It’s been a wonderful spring for conferences and literary festivals. Below are a few pictures of events I was able to participate in.
First up, I was thrilled to attend KidLitCon which in previous years has been held all over the country, but this year was nearby in Providence, RI. What a wonderful group of librarians, teachers, authors, and illustrators.
Below, an awesome panel filled with creativity and talent. Left to right: Janet Costa Bates, Nancy Tupper Ling, Oge Mora (find her in the latest Caldecott winners!) and Isabel Roxas. This disscussion was moderated by Kirsten Cappy. Next, moderator Katy Kramp, Paula Chase, Barbara Dee, Ann Braden, Varian Johnson (also our inspiring keynote speaker), and Jo Knowles. These amazing authors discussed their award-winning middle-grade fiction, all of which included tough and complex topics. Librarians and booksellers discussed how they get the right books into the hands of kids. Shown here: moderator Karen Yingling, Melissa Fox (an independent bookseller who came all the way from Kansas) and Sam Musher an enthusiastic school librarian.
Whoever said kid lit conferences weren’t fun? They are a barrel of laughs! Members of my Writers’ Rumpus critique group enjoy lunch: Kirsti, Laura, and Catherine (with Josh Funk in the background).
I enjoyed participating in this roundtable about social media. The below panel featured Chris Tebbetts who illustrates James Patterson’s Middle School series (along with many other projects) and Christopher Denise, another illustrator of many gorgeous works including the Redwall series and Firefly Hollow. Nicely moderated by Anamaria Anderson.And here is Debbi Michiko Florence and Kara LaReau, as part of a larger panel, discussing their chapter book series and what it takes to write these important in-between books.
A couple of weeks later, I returned to Rhode Island for the first annual Providence Book Festival. Events featuring adult fiction, nonfiction, and poetry were scheduled at the same time, but I pretty much stayed in the kids’ room and even then wasn’t able to catch all the panels. Padma Venkatraman opened up the children’s events. Here she is in the middle of her lovely, moving presentation.I was on a panel, too! We discussed Fiction That Empowers Girls/Topics No Longer Taboo in Middle Grade books.
And here’s a picture taken later when we were looking a bit jollier. Left to right: me, Barbara Dee, Laura Shovan (sitting, moderator), Monica Tesler, Jen Calonita, and MarcyKate Connolly. Look up their awesome books!
This next one was a fun picture book panel with Anika Denise, Jannie Ho, and Emilie Boon. A big highlight for me was watching P. W. Alley draw. Here he puts the finishing touches on Paddington Bear for a young fan.Sorry for such blurry pictures, but this next one shows David Neilsen, Nancy Castaldo, and Susan Tan who took turns reading their work.
And here’s Dianna Sanchez, Kara LaReau, and Pat Cummings discussing their middle grade books. Loved this discussion between Julie Dao and Antoine Revoy about their creative process and what inspires them. I spy Roller Boy! Last but definitely not least, the New England Society of Children’s Book Writers & Illustrators annual spring conference was held once again in Springfield, MA. Great time with great people! As you can see, my critique group (check out Writers’ Rumpus) was well represented. We also met up with a lot of new friends and old friends. Inspiring speakers and workshops, as always.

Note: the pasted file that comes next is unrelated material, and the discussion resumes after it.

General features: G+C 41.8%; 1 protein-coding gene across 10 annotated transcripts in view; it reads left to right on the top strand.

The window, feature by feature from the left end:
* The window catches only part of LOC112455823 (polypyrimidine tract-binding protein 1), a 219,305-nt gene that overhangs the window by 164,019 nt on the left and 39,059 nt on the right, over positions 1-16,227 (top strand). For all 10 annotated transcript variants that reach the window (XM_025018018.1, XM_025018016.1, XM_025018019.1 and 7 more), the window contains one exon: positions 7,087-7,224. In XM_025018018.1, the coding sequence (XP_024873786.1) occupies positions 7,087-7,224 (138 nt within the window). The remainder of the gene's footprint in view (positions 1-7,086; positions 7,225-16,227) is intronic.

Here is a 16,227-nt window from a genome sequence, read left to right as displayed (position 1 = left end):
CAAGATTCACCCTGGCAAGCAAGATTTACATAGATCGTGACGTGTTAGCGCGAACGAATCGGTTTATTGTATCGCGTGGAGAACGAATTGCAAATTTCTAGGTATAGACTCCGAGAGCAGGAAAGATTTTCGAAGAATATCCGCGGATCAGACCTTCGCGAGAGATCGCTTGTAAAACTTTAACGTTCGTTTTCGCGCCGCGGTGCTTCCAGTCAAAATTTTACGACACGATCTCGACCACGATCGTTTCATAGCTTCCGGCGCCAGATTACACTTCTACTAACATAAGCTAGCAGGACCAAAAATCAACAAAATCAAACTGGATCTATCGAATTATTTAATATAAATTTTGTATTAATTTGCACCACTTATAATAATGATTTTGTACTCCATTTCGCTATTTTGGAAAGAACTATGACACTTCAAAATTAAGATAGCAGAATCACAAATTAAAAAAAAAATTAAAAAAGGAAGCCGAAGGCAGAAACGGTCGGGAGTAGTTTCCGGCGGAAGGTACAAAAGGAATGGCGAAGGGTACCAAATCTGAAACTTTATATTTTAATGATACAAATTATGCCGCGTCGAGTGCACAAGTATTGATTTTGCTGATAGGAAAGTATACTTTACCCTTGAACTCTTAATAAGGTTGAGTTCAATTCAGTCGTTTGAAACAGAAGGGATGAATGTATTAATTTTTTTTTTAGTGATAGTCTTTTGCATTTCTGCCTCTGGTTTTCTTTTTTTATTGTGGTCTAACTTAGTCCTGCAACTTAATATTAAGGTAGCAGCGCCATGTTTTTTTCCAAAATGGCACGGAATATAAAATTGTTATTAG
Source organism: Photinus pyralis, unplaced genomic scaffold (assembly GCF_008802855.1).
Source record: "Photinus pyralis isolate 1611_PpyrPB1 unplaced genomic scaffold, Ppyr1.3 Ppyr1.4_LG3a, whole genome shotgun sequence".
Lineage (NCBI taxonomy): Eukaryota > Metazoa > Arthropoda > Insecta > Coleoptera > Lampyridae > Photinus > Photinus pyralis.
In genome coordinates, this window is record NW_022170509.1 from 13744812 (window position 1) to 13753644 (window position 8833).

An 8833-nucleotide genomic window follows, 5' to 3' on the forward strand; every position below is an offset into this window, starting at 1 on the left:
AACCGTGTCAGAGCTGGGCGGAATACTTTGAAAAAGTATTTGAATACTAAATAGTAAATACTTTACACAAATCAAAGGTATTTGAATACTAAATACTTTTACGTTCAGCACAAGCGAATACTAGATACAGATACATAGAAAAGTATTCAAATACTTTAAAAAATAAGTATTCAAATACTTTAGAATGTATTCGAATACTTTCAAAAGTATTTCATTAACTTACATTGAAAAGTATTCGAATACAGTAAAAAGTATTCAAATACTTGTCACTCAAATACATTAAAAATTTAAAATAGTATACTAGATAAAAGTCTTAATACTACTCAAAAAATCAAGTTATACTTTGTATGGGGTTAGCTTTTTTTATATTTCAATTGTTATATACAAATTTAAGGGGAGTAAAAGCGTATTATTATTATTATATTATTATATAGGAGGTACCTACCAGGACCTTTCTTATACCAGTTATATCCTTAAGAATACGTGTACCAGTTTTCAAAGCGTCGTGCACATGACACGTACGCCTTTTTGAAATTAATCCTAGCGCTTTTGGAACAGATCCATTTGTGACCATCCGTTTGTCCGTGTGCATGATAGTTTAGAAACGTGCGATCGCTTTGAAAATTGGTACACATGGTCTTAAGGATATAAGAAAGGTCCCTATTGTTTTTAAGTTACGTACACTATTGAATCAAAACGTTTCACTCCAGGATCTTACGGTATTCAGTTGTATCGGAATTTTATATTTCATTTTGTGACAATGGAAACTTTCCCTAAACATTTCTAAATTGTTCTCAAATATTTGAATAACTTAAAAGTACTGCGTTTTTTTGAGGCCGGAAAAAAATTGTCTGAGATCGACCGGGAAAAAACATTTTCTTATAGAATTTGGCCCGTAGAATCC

Cathy Ogren and Adaela McLaughlin getting ready for the evening’s events!
Josh Roberts volunteered at the busy registration desk, but paused a minute to pose with Kim Chaffee.
I started off the conference at a dinner for Jane Yolen and Heidi Stemple’s Picture Book Boot Camp attendees. A great group bursting with good news.
Friday night dinner with ten members from Writers’ Rumpus. In the middle, beyond the crowd, you’ll find a tiny Jane Yolen giving the opening comments of her inspiring words of welcome. And, hey, look what book got stuck on the screen!
Finishing up breakfast on Saturday morning just before our keynote speaker.
Lynda Mullaly Hunt presented a profound and moving keynote speech: “The things we are ashamed of make for very good writing.” And “What will be your legacy? Will you spend your one precious life devouring Netflix?…The story that drives you can change lives.”Saturday dinner, always delicious!
That’s a wrap, hope your spring is going well, too!
Call Me Amy chosen for 2014 Best Books of the Year!
Keeping the Blogisphere a Beautiful Place
Spirit Animal Blogging Award
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Call Me Amy Book Trailer
Great Reviews for CALL ME AMY
“Well-drawn, sympathetic characters and the developing spark between Amy and Craig combine to create a pleasant, satisfying read.” –KIRKUS
“Strykowski lovingly captures seaside Maine and the travails of adolescence in her quiet, sweet-natured debut novel.”—PUBLISHERS WEEKLY
“Strykowski ably depicts Amy’s insecurity and self-doubt, Craig’s bravura and pain, and Miss Cogshell’s wisdom with a deft, convincing touch. In essence, Amy comes of age as she fights to find her voice in the outside world and shed some of her debilitating insecurity. Readers will cheer her on, and her splendid team, too.” –BOOKLIST